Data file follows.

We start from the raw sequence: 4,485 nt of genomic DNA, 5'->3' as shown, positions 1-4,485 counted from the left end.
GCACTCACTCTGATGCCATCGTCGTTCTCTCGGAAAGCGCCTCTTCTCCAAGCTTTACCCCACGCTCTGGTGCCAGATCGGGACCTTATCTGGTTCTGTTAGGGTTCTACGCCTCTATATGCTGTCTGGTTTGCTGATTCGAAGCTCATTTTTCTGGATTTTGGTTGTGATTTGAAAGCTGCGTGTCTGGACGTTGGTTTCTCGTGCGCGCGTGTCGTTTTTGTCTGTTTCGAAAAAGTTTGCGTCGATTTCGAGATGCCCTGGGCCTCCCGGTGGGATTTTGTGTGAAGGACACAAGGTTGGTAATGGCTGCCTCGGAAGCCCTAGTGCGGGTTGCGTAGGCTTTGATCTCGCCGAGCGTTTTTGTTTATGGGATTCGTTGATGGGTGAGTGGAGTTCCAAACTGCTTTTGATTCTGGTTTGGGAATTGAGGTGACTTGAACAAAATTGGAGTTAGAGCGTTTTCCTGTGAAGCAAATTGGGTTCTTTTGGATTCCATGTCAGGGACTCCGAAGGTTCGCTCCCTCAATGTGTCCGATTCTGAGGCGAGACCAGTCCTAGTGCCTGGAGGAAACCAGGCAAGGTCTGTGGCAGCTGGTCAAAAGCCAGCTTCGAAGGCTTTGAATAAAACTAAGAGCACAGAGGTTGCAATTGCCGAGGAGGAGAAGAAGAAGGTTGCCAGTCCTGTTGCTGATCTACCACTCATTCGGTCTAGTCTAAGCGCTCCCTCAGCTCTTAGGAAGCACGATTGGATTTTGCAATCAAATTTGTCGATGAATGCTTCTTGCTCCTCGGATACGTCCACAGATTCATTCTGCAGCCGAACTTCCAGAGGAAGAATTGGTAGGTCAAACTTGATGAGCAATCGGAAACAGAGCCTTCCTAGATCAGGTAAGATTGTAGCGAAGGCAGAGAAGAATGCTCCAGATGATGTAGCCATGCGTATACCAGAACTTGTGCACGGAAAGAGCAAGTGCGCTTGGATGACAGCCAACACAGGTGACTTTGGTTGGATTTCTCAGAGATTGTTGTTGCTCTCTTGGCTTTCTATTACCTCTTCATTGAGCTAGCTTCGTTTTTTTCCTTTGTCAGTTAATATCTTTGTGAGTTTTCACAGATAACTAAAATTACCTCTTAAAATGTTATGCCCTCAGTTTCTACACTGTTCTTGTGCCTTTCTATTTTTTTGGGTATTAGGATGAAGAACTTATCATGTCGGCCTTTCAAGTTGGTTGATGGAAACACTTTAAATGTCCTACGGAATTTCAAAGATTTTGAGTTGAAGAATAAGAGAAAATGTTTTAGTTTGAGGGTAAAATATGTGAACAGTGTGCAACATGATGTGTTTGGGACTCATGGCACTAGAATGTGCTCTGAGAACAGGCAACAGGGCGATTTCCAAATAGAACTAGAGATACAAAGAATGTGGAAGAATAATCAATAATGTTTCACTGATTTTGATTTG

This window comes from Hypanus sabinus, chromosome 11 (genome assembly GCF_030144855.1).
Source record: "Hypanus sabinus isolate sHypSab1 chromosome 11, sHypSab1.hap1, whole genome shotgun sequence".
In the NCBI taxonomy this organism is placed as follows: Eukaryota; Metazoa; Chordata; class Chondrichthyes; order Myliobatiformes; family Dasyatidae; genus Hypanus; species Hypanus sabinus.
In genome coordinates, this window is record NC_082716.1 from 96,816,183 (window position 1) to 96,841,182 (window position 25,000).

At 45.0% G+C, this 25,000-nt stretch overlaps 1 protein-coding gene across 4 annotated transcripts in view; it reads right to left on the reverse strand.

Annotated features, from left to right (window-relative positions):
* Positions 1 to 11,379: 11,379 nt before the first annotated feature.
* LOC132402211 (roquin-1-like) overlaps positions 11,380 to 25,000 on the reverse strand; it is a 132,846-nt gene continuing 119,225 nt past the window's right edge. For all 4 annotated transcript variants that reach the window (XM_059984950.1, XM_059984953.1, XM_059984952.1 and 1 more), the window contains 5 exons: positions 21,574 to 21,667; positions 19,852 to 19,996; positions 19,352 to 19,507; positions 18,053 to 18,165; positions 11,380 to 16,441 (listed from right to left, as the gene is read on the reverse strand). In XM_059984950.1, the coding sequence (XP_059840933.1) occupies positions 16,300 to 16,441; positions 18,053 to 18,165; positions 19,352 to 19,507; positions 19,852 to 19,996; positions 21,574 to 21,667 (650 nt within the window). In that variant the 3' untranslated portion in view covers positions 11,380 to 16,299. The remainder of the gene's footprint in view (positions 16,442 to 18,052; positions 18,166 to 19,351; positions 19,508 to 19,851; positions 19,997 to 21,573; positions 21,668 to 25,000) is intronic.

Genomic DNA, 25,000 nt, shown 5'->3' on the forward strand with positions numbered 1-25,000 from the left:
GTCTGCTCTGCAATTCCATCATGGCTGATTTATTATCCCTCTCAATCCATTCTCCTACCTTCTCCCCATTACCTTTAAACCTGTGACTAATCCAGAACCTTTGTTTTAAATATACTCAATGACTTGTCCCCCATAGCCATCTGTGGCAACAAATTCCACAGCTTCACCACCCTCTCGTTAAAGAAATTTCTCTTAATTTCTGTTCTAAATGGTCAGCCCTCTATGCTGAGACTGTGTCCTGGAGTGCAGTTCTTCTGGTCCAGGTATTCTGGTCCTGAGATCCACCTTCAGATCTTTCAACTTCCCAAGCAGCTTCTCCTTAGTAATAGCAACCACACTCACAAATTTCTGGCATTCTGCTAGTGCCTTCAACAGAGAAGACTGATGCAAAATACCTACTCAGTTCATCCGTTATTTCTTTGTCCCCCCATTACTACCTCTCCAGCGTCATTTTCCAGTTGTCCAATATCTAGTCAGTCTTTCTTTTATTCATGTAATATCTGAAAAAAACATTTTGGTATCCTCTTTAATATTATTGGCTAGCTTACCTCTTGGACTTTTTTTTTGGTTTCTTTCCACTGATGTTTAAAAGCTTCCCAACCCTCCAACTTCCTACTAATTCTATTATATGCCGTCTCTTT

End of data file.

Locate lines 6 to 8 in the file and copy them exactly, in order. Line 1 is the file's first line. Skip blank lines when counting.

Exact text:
In genome coordinates, this window is record NC_082716.1 from 96,816,183 (window position 1) to 96,841,182 (window position 25,000).

At 45.0% G+C, this 25,000-nt stretch overlaps 1 protein-coding gene across 4 annotated transcripts in view; it reads right to left on the reverse strand.

Annotated features, from left to right (window-relative positions):